Potential Energy: Monitoring Cookstoves Use Through Environmental Sensors
Around the world, 3 billion people cook with biomass, causing over four million annual premature deaths, and generating 30% of global black carbon emissions. In addition to the acute health and environmental effects of biomass cooking, there are economic effects, as women across the developing world spend considerable time and money acquiring fuel. For a family in Sub-Saharan Africa, it can cost between 10-30% of total household income to purchase fuel for cooking fires.
Potential Energy (PE) is a not-for-profit organization with a mission of making cooking safe, and affordable, for women and their families. PE’s core product is the Berkeley-Darfur Stove (BDS), a high-efficiency wood-burning cookstove. As compared to preparing meals over an open fire, the BDS was designed to save users 50% on fuel while reducing cooking time and exposure to smoke. To date, PE’s primary focus has been the distribution of the BDS in Darfur, Sudan, where over 44,000 stoves have been distributed through humanitarian and non-humanitarian channels.
While PE’s work is grounded in the belief that cookstoves can minimize environmental, health, and economic costs, the technology can only achieve impact if used consistently by cookstove owners. As part of its M&E strategy, PE wanted to understand how well (or poorly) they were achieving adoption and regular use of their improved cookstoves.
PE worked with researchers at CEGA to deploy temperature sensors, called “Stove Use Monitors,” attached to stoves distributed in Sudan. The sensor data, alongside personal interview surveys recorded both by hand, and also via a smartphone software App, were then analyzed to understand stove usage, and identify interventions or “nudges” that might improve regular use. The aim was to go beyond self-reported use through surveys, which can suffer from recall errors, courtesy bias and other forms of errors or over-reporting.
Technology Solution and Application
The ability to monitor cookstove use with objective and unobtrusive means is critical for improving the product and its delivery, and for measuring impact on households. Some studies have already implemented time-and-temperature logging Stove Use Monitors (SUMs), which can independently measure cooking events. Here, CEGA researchers sought to improve upon previous work by measuring (1) adoption of cookstoves in the context of camps for internally displaced persons (IDPs), and (2) the correlation between user-reported and sensor-measured cookstove adoption both in terms of number of cooking events and hours spent cooking per day.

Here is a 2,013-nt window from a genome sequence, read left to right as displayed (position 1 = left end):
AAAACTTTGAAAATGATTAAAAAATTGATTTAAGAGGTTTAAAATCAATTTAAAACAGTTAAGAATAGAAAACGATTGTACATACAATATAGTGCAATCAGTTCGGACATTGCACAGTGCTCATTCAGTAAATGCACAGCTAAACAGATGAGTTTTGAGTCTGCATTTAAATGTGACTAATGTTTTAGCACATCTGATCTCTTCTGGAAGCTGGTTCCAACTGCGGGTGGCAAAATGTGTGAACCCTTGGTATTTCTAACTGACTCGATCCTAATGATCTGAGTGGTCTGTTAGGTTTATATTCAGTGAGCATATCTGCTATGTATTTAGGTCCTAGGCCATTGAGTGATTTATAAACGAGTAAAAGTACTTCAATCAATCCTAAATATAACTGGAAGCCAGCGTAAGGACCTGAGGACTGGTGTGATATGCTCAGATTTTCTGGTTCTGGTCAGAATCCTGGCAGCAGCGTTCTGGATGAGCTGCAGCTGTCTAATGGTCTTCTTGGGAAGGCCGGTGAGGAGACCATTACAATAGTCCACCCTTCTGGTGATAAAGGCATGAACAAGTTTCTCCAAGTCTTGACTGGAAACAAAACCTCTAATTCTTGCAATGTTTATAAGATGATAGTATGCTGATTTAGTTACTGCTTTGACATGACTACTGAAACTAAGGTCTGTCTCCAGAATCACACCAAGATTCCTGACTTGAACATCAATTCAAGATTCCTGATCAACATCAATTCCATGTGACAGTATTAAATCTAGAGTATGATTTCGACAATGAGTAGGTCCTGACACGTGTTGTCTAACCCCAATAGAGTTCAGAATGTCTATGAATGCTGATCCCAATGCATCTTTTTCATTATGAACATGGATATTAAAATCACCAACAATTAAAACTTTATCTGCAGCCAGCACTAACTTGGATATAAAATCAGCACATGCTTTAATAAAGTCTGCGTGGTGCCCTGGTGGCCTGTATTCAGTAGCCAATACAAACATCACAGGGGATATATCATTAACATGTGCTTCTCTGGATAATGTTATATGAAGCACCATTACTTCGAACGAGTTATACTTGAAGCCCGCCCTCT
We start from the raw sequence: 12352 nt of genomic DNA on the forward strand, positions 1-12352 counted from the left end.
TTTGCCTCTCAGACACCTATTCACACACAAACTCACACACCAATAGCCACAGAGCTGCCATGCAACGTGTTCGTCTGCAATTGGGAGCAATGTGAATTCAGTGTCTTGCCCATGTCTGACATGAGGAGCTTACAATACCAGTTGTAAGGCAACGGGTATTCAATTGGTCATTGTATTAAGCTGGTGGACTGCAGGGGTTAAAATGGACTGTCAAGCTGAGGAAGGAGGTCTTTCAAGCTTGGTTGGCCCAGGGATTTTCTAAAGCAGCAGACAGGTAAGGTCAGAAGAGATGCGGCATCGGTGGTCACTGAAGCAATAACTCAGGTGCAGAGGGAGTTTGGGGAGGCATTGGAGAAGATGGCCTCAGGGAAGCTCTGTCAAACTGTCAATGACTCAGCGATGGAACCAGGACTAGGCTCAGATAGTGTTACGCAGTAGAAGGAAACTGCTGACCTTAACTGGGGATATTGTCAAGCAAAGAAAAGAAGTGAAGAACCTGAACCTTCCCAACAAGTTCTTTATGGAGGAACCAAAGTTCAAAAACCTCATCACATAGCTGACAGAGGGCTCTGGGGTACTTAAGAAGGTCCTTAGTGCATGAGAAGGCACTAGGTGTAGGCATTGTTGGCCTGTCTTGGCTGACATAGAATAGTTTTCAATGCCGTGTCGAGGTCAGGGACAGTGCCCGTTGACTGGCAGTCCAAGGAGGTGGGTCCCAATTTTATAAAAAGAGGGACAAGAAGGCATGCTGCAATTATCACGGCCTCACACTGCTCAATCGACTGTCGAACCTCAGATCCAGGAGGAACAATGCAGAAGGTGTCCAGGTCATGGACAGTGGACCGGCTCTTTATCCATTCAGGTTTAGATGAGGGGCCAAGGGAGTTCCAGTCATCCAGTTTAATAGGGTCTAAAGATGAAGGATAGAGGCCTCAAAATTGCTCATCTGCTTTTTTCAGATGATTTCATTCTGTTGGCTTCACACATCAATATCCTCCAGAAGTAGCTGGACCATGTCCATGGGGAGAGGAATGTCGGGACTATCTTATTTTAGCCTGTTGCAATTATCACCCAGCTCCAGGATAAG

The Berkeley Darfur Stove (BDS) is the subject of this study. The BDS was developed by scientists and students at the University of California, Berkeley and Lawrence Berkeley National Laboratory. PE managed the technology’s implementation in Darfur, Sudan. Between 2009 and 2015, more than 44,000 BDSs were distributed in North Darfur to rural, peri-urban and internally displaced households. About 85% of these cookstoves, including those employed in this study, were disseminated free of charge in the IDP camps.
The Darfur SUMs experiment involved 180 women within the Al-Salam IDP camp just outside of Al-Fashir, North Darfur. The Omda (leader) of each of five administrative units was asked to select 36 women to participate in the study and be available for surveys. A baseline survey was performed to determine household demographics and cooking practices at the time of BDS dissemination. Subsequently, each administrative unit was followed up with every two weeks. Baseline and follow up surveys were administered by teams of two enumerators who recorded responses on paper and on a cell phone platform running Open Data Kit (ODK). An ODK Aggregate instance was deployed at Berkeley to communicate and collect data from our devices in the field.